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16 comments on “Practical Guide to the Low Histamine Diet
  1. Golly says:

    How does one sign up for a consultation or appointment

  2. Steve says:

    Hello and Thank you for this pointed article, clear and concise! I have a question about antihistamines. I’ve been on Astelin and Zyrtec for about 5 years, and noticed I’ve slowly become flushed(face) almost 24X7. Reading the endless versions of histamine intolerance articles, it came to my attention that these antihistamines could be a contributor of my redness due to the DAO blocking. Also my diet is not horrible but certainly includes a fair share of high histamine foods. What is your take on these antihistamines, should I stop them first, then proceed with diet. Would love to hear your opinion.

    • Wendy says:

      Hi Steve – I hope this information helps.

      There are many reports on the internet that antihistamine medications cause the body to produce more histamine. To my knowledge, there is no research to prove or disprove this. However, if this were true, the side effect of H1 antihistamines would be increased stomach ulcers, and reflux (i.e., increased acid) and the side effect of H2 antihistamines would be increased allergic symptoms. These are not common side effects listed with these medications.

      Also, there is no evidence that antihistamines block the DAO enzyme. These statements are speculation.

      It’s hard to say how exactly you should proceed (e.g. stop medication, then diet). My best advice would be to make changes systematically and objectively observe the impact of these changes. Action plans can help.

  3. steven mostow says:

    After reading your article I am not doing to well not following your recommended guide lines. Following your guide lines should help me quite a bit. A drug store pharmacist also mentioned try taking IBgard. Any opinion on that OTC supplement? Your article on IBS was a great help to me on my IBS and watching the foods that can help or increase my IBS problem. A great presentation.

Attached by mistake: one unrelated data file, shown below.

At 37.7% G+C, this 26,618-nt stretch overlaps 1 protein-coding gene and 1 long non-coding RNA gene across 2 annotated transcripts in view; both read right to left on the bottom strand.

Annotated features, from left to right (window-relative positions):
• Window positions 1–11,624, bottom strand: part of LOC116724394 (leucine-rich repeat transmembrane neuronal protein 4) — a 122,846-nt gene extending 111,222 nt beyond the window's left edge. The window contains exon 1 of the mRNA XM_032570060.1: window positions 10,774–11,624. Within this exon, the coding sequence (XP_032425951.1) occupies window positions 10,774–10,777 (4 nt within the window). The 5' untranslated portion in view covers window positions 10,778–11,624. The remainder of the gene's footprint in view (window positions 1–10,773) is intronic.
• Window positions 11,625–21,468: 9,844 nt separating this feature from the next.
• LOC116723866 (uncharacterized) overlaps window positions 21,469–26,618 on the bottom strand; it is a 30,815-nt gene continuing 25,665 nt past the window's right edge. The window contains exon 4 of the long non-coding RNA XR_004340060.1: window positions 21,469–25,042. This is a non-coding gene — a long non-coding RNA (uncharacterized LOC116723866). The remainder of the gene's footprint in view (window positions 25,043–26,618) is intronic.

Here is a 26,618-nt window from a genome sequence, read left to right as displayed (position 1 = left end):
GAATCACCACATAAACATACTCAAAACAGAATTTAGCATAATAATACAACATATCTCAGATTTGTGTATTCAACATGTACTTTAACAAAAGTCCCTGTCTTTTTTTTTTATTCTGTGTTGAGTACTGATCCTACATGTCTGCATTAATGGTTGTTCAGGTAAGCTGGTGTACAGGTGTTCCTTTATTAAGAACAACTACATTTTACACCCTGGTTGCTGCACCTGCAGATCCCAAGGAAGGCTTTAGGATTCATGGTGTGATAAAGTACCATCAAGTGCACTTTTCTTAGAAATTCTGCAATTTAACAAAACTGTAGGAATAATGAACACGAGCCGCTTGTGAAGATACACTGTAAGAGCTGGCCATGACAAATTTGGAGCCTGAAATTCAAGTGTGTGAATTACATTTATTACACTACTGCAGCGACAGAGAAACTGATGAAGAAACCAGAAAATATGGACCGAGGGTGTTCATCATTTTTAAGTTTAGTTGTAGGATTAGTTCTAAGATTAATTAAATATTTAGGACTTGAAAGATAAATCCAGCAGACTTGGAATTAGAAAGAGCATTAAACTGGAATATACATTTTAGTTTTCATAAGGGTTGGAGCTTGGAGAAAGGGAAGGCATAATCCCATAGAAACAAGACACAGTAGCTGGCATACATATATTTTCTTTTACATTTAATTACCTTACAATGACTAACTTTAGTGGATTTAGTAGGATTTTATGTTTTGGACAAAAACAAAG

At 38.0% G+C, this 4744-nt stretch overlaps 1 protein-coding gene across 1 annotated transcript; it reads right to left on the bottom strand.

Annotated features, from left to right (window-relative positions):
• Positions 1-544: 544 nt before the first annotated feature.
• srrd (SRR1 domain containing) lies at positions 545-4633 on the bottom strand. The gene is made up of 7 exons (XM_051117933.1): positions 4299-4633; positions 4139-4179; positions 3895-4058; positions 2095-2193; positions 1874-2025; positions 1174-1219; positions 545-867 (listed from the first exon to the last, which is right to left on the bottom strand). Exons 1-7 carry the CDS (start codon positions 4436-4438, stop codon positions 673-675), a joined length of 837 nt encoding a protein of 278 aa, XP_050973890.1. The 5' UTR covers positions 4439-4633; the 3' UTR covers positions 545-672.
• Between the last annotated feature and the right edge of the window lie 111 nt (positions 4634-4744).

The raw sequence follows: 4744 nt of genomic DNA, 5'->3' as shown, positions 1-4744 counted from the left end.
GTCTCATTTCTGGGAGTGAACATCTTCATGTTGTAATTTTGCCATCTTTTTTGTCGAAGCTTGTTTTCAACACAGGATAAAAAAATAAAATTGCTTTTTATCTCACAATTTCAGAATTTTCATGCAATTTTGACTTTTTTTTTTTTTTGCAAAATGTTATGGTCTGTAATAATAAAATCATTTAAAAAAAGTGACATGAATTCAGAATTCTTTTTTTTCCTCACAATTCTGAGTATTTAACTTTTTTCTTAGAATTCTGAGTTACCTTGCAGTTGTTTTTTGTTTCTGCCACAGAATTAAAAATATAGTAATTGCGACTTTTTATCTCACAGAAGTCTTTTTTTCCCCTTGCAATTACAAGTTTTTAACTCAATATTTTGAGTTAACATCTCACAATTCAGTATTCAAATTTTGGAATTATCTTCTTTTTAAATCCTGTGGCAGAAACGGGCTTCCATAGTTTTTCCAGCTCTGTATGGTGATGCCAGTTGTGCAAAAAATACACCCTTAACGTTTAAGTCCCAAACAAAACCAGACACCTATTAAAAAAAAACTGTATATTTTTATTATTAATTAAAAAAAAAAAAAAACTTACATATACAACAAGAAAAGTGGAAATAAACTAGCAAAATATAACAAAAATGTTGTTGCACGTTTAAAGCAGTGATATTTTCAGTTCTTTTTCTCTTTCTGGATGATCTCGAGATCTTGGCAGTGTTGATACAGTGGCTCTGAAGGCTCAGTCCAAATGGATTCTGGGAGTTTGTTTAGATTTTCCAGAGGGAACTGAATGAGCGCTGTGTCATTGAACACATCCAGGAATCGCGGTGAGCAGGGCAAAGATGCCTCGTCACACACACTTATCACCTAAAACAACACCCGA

• Wendy says:

      Hi Steven – I don’t have experience with this supplement. However, there have been studies to show that peppermint oil can improve IBS symptoms, so it is worth trying. If you do try it, ask your pharmacist how long you should try it for. When you start , don’t make any other changes and take the peppermint oil exactly as prescribed for the necessary time. Try not to judge it as you are going through the trial, at then end of the trial decide if it has been helpful. You can read more about a systematic approach at: Food Sensitivity! Make Progress with an Action Plan

  4. Jay says:

    Hi wendy my 20 month daughter gets hives recently its often around her mouth after fish walnuts cashew peanut and avocado they last about 15 to 30 mins. Shes previously had times when these foods caused no reaction. Is this histamine intolerance she has bad ezcema and had reflux but is slowly improving she is also cow protein allergic. What should I do I’ve been to doctors and they have offered no solutions. Will she be able to outgrow this? Should I keep giving her these foods in small amounts? Many thanks Jay

    • Wendy says:

      Hi Jay – This question needs to be answered by an allergist, because they can determine if her body is making IgE antibodies to those foods (this is an important piece of the puzzle). The doctors won’t be able to give you an exact answer, but if you can find an allergist or pediatrician who is willing to discuss it, they can work with you to come up with a plan. In answer to your question, it probably is not histamine intolerance.